One of the most influential, radical science-fiction films ever made and a mind-bending freeform travelogue, La Jetée and Sans Soleil couldn't seem more different—yet they're the twin pillars of one of the most daring and uncompromising careers in cinema's history. Chris Marker, filmmaker, poet, novelist, photographer, editor, and now videographer and digital multimedia artist, has been challenging moviegoers, philosophers, and himself for years with his complex queries about time, memory, and the rapid advancement of life on this planet, and these two films—a tale of time travel told in still images and a journey to Africa and Japan—remain his best-loved and most widely seen.

My Thoughts:
This is a beautiful, poetic short film, a true work of art.  It's unlike any film I've seen before, constructed as it is entirely from still photographs that blend together to tell the story of a time traveler sent into the past because of his strong connection to a childhood memory.  It's a great piece of science-fiction - enough of the world is given to allow the viewer to fill in the rest.  It's also a film that will make you think: what is memory, what is time, what is our place in those things, and if some thing, or some time, is lost, can it ever be found?  It's a profound little film that will stay with you; recommended for any lover of serious art film.

Bechdel Test: Fail

Overall: 4.5/5
If more of us valued food and cheer and song above hoarded gold, it would be a merrier world.
-- Thorin Oakenshield

Offline Danae Cassandra

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Re: Off Day Alphabet Marathon
« Reply #22 on: November 20, 2014, 05:29:44 AM »


A Study In Terror
Year of Release: 1965
Directed By: James Hill
Starring: John Neville, Donald Houston, John Fraser, Anthony Quayle, Barbara Windsor
Genre: Suspense/Thriller, Crime

Overview:
Three of 19th Century England's most famous characters come together for the first time in this sumptuous, exciting mystery, as Sherlock Holmes and Dr. Watson set out to bring down history's most notorious serial killer: Jack The Ripper! When a suspicious package arrives at the master sleuth's Baker Street home, he and his old friend must join the hunt before more murders are committed... even though the trail may lead to places they'd rather not go. John Neville is one of the most authentic Holmes portrayers ever, and he's ably supported by Donald Houston as Watson, as well as such British acting royalty as Anthony Quayle, Robert Morley, Frank Finlay, Barbara Windsor, Cecil Parker and, in one of her earliest screen roles, Academy Award® winner Dame Judi Dench (1998, Best Supporting Actress, Shakespeare in Love). If you like your Holmes straight up and unadulterated, then adding this thrilling, sexy, witty, colorful adventure to your collection is... oh, come now, do we really need to say it?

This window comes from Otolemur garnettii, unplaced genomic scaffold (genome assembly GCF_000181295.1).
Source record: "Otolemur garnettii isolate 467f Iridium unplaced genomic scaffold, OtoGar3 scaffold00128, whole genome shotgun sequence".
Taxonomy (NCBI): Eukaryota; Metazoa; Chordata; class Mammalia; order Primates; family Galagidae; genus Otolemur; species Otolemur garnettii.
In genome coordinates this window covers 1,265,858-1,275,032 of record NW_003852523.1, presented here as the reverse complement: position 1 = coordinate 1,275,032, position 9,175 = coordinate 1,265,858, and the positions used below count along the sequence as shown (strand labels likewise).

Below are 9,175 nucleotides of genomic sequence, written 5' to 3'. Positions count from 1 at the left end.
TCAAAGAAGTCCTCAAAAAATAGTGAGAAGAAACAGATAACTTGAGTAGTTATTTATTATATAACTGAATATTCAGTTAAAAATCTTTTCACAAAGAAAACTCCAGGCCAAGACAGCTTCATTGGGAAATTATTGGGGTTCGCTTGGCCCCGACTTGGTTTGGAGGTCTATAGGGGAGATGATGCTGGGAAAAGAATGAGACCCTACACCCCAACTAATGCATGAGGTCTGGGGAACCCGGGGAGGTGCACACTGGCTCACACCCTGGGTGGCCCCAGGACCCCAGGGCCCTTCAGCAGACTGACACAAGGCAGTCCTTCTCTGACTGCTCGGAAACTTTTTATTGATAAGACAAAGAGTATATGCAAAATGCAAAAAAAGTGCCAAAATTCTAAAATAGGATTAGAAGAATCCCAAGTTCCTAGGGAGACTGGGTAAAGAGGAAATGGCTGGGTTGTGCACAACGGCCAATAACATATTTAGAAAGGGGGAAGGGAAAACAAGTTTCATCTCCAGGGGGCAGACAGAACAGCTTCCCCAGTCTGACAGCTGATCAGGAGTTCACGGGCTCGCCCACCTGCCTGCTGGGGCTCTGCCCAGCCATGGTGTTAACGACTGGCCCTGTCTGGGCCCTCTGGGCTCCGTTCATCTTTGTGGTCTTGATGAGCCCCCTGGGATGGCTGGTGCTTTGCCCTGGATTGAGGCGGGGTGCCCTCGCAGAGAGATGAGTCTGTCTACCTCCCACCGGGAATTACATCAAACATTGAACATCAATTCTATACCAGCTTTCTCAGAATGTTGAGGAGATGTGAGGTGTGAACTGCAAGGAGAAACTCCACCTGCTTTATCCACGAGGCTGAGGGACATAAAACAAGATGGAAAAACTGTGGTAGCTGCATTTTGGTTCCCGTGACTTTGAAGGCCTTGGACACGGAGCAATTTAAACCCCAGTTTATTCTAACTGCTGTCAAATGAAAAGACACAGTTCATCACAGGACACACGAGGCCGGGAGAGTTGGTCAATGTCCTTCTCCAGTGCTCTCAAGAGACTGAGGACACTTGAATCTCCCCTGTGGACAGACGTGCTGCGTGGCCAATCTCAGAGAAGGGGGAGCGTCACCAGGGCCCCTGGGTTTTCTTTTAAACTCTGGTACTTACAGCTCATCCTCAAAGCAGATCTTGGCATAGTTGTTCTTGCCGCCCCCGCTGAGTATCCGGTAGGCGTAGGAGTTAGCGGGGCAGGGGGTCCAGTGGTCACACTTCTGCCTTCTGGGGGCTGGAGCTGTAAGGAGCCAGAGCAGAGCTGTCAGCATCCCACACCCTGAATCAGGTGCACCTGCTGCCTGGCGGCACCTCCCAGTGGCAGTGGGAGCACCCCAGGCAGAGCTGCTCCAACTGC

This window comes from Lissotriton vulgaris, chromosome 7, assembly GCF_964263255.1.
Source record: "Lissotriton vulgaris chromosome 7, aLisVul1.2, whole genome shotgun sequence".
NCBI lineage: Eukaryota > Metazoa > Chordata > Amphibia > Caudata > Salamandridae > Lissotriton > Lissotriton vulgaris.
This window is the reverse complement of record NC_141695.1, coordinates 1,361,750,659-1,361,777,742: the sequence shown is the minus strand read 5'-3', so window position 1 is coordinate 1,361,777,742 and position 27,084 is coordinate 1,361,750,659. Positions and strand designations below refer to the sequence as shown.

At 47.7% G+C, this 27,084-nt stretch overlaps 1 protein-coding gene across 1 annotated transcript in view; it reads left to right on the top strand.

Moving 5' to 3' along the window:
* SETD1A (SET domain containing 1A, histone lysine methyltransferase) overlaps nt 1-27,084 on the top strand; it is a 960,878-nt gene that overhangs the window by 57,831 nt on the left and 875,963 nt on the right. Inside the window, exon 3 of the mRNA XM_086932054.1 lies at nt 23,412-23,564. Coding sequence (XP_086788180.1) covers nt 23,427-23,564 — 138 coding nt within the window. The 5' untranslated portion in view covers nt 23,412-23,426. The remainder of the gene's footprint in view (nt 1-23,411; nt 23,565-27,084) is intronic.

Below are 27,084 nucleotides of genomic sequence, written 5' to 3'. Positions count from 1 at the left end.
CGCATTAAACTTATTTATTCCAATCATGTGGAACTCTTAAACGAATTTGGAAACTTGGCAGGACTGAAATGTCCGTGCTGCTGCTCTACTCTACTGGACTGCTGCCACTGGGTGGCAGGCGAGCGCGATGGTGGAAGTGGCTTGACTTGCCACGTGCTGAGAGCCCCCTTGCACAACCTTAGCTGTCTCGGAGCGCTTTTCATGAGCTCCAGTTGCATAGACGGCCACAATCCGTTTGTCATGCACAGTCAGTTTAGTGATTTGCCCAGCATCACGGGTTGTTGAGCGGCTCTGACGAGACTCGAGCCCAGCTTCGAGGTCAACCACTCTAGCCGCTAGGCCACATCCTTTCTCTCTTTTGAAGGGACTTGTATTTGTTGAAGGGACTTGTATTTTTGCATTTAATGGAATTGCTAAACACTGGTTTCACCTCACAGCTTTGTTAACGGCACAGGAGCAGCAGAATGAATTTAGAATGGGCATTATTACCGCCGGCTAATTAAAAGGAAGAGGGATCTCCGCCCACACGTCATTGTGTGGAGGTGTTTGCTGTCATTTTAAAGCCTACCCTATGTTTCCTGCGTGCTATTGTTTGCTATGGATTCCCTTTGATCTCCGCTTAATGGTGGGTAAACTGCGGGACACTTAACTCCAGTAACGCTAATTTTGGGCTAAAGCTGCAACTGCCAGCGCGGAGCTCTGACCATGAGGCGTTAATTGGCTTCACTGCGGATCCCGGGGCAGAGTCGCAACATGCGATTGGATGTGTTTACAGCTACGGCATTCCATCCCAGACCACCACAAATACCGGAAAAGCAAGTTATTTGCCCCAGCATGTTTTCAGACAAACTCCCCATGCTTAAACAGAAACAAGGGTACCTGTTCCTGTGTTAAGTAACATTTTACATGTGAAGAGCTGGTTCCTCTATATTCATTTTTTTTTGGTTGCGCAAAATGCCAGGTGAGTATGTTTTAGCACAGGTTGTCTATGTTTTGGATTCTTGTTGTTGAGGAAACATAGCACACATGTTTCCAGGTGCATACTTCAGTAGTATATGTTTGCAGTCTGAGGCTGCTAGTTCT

My Thoughts:
This is an entertaining Sherlock Holmes pastiche, even if I find it to be only slightly above average for a Holmes film in general.  It has a decent plot, and there's enough put in that you can figure out the killer while suspecting different people before everything is revealed.  The cast is solid, with quite a few recognizable names.  I liked Neville's Holmes, he does a reasonably good job with the character, though I've seen better.  His Holmes is a lot better than Houston's Watson, who bears more resemblance to Nigel Bruce's characterization than Conan Doyle's.  At least Holmes treats Watson better here than in the Rathbone/Bruce pictures, and he isn't quite as much the bumbler here.  The rest of the film is quite reasonably well done.  It reminds me strongly of a Hammer film, with the sexy girls & cleavage, the rich colors, and the thick fog.  Recommended for fans of Holmes - it's much more a Holmes picture than a Ripper picture, so those with interest in that side of it should know what to expect. 

Bechdel Test:  Fail

Overall: 3/5
If more of us valued food and cheer and song above hoarded gold, it would be a merrier world.
-- Thorin Oakenshield

Offline Danae Cassandra

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Re: Off Day Alphabet Marathon
« Reply #23 on: January 05, 2015, 05:56:29 AM »